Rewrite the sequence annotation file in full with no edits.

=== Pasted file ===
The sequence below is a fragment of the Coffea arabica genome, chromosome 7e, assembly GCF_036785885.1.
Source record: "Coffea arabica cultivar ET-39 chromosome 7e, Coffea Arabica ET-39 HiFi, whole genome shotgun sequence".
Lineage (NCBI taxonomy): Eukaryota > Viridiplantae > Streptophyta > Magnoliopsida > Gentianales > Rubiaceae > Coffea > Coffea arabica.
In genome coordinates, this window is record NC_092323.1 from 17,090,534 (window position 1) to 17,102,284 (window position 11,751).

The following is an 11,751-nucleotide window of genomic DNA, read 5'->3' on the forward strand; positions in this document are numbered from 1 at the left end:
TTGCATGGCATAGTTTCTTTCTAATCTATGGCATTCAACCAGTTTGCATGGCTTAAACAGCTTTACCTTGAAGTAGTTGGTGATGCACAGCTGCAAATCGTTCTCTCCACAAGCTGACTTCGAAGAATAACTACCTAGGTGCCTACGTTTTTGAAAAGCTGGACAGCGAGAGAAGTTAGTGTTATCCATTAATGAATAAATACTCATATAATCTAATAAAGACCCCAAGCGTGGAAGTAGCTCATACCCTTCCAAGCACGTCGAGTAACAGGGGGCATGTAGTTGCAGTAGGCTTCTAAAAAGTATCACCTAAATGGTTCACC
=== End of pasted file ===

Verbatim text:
The sequence below is a fragment of the Coffea arabica genome, chromosome 7e, assembly GCF_036785885.1.
Source record: "Coffea arabica cultivar ET-39 chromosome 7e, Coffea Arabica ET-39 HiFi, whole genome shotgun sequence".
Lineage (NCBI taxonomy): Eukaryota > Viridiplantae > Streptophyta > Magnoliopsida > Gentianales > Rubiaceae > Coffea > Coffea arabica.
In genome coordinates, this window is record NC_092323.1 from 17,090,534 (window position 1) to 17,102,284 (window position 11,751).

The following is an 11,751-nucleotide window of genomic DNA, read 5'->3' on the forward strand; positions in this document are numbered from 1 at the left end:
TTGCATGGCATAGTTTCTTTCTAATCTATGGCATTCAACCAGTTTGCATGGCTTAAACAGCTTTACCTTGAAGTAGTTGGTGATGCACAGCTGCAAATCGTTCTCTCCACAAGCTGACTTCGAAGAATAACTACCTAGGTGCCTACGTTTTTGAAAAGCTGGACAGCGAGAGAAGTTAGTGTTATCCATTAATGAATAAATACTCATATAATCTAATAAAGACCCCAAGCGTGGAAGTAGCTCATACCCTTCCAAGCACGTCGAGTAACAGGGGGCATGTAGTTGCAGTAGGCTTCTAAAAAGTATCACCTAAATGGTTCACC